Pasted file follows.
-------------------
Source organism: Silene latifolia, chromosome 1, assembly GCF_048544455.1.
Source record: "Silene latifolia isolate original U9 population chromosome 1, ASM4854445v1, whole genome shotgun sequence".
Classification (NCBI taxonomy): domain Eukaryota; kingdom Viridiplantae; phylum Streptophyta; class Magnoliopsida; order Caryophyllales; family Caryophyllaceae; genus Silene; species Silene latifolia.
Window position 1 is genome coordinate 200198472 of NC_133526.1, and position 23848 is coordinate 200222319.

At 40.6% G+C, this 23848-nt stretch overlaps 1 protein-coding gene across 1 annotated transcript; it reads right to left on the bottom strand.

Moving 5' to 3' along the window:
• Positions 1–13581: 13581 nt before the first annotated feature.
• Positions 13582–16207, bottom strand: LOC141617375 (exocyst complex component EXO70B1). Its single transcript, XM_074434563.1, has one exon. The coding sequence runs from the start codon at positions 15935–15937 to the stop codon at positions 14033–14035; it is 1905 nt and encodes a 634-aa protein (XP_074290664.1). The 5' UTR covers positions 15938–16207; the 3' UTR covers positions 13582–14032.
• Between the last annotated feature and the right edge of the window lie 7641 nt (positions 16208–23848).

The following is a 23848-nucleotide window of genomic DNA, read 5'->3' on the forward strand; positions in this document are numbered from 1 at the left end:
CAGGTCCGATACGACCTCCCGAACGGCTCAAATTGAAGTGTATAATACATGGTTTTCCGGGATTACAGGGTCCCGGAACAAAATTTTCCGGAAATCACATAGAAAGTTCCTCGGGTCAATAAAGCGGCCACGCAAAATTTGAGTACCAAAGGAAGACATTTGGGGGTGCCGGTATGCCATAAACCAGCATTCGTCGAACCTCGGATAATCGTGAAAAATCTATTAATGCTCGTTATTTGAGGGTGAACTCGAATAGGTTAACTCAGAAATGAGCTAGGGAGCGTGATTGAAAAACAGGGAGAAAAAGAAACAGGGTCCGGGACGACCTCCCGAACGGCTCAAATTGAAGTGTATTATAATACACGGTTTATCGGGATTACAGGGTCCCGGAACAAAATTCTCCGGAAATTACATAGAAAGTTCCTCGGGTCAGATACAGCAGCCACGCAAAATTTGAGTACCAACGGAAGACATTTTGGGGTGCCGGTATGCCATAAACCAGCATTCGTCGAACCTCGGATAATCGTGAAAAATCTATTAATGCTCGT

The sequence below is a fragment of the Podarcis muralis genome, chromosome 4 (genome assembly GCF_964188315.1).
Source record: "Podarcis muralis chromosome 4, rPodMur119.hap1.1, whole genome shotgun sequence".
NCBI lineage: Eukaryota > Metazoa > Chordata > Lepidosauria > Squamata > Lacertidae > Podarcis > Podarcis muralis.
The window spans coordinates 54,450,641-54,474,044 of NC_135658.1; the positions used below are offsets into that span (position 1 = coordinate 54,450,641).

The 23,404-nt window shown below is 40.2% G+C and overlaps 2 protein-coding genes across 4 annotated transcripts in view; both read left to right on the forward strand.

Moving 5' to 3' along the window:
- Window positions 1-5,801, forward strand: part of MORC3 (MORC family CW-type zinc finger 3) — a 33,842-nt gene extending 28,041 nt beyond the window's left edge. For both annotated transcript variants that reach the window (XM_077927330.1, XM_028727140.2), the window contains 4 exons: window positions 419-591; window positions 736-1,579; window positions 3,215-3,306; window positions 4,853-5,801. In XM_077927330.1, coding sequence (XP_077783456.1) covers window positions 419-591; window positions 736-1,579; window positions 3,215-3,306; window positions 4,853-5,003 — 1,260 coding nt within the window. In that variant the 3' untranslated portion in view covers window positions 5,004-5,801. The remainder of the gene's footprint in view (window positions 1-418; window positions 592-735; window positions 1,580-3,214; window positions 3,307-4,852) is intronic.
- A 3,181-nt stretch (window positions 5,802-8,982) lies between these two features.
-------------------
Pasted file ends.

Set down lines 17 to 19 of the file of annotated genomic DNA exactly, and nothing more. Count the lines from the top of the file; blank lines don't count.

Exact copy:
Moving 5' to 3' along the window:
- Window positions 1-5,801, forward strand: part of MORC3 (MORC family CW-type zinc finger 3) — a 33,842-nt gene extending 28,041 nt beyond the window's left edge. For both annotated transcript variants that reach the window (XM_077927330.1, XM_028727140.2), the window contains 4 exons: window positions 419-591; window positions 736-1,579; window positions 3,215-3,306; window positions 4,853-5,801. In XM_077927330.1, coding sequence (XP_077783456.1) covers window positions 419-591; window positions 736-1,579; window positions 3,215-3,306; window positions 4,853-5,003 — 1,260 coding nt within the window. In that variant the 3' untranslated portion in view covers window positions 5,004-5,801. The remainder of the gene's footprint in view (window positions 1-418; window positions 592-735; window positions 1,580-3,214; window positions 3,307-4,852) is intronic.
- A 3,181-nt stretch (window positions 5,802-8,982) lies between these two features.